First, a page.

Mentions: The primer pair pM120F/pM468R was specifically designed for the region carrying the 28 bases deletions in the promoter of FAE1 to reveal the relationship between the phenotypes and the deletions (as shown in Fig. 4). The amplicons could be accurately scored by size difference on 2.5% agarose gels. The primers produced a 317-bp fragment in the zero erucic acid Sanjiecaizi, whereas a 344-bp fragment was produced in the HEA Nanhualinggongdacaizi; 317-bp and 344-bp fragments were produced in the heterozygous F1 individuals (with an erucic acid content of 30.36 ± 5.02%), as predicted (Fig. 5a). In 118 F2 plants from the Sanjiecaizi (e/e) × Nanhualinggongdacaizi (E/E) cross, 30 plants with amplicons resembling the zero erucic acid parent Sanjiecaizi were LEA lines (0.75% ± 1.32%); 38 plants with amplicons resembling the HEA parent Nanhualinggongdacaizi had an erucic acid content of 43.64 ± 10.60%, and 50 heterozygous individuals had an erucic acid content of 35.12 ± 7.94% (Fig. 5a, 5b). The segregation ratio of the three genotypes in the F2 population agreed perfectly with the expected ratio of 1 : 2 : 1 (χ2 = 3.83, P = 0.147). The result showed that all LEA plants were e/e homozygous and the erucic acid content of the e/e genotype was highly significantly different from that of the E/E and E/e genotypes (p < 0.01) (Fig. 5b). Therefore, the homozygosity with the 28 bases deletions co-segregated with the LEA phenotypes.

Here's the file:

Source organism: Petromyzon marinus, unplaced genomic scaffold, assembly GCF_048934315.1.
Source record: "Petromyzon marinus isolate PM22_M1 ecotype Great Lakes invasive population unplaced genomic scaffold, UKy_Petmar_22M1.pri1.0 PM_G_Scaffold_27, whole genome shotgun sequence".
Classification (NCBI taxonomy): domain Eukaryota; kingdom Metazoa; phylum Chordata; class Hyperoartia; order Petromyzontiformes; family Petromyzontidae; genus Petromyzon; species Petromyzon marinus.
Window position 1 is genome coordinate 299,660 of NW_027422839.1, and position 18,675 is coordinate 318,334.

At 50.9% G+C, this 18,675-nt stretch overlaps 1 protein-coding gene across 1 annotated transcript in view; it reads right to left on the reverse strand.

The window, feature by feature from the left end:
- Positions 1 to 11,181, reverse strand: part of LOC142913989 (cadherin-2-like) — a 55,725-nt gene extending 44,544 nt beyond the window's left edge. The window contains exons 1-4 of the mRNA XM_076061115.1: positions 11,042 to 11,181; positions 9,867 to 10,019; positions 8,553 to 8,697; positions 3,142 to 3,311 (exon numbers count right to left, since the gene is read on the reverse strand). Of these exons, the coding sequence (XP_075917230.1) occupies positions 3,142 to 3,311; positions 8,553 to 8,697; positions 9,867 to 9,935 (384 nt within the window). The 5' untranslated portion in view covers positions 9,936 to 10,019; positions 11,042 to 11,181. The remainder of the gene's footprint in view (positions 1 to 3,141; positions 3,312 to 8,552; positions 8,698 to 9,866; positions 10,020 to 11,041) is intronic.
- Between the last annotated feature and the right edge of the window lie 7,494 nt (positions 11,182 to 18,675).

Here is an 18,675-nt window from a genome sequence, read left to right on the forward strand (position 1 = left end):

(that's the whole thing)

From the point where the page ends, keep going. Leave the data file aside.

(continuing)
Bottom Line: Here, we isolated zero erucic acid lines from 1981 Chinese landraces of B. rapa and found that the formation of LEA is not attributable to variations in FAE1 coding sequences, as reported for B. napus, but may be attributable to the decrease in FAE1 expression.This study isolated an LEA B. rapa resource that can be exploited in Brassica cultivation.The promoter variations might modify the expression level of FAE1, and the results shed light on novel regulation mechanisms for erucic acid synthesis.

View Article: PubMed Central - PubMed

Affiliation: Oil Crops Research Institute of the Chinese Academy of Agricultural Sciences, Key Laboratory of Biology and Genetic Improvement of Oil Crops, Ministry of Agriculture , Wuhan 430062 , P. R. China.

ABSTRACT
The modification of erucic acid content in seeds is one of the major goals for quality breeding in oil-yielding Brassica species. However, few low erucic acid (LEA) resources are available, and novel LEA genetic resources are being sought. Fatty acid elongase 1 (FAE1) is the key gene that controls erucic acid synthesis. However, the mechanism for erucic acid synthesis in B. rapa lacks systematic study. Here, we isolated zero erucic acid lines from 1981 Chinese landraces of B. rapa and found that the formation of LEA is not attributable to variations in FAE1 coding sequences, as reported for B. napus, but may be attributable to the decrease in FAE1 expression. Moreover, the FAE1 promoter sequences of LEA and high erucic acid materials shared 95% similarity. Twenty-eight bases deletions (containing a 24-base AT-rich region) were identified approximately 1300 bp upstream from the FAE1 start codon in the LEA accessions. The genotype with the deletions co-segregated with the LEA trait in the segregating population. This study isolated an LEA B. rapa resource that can be exploited in Brassica cultivation. The promoter variations might modify the expression level of FAE1, and the results shed light on novel regulation mechanisms for erucic acid synthesis.

No MeSH data available.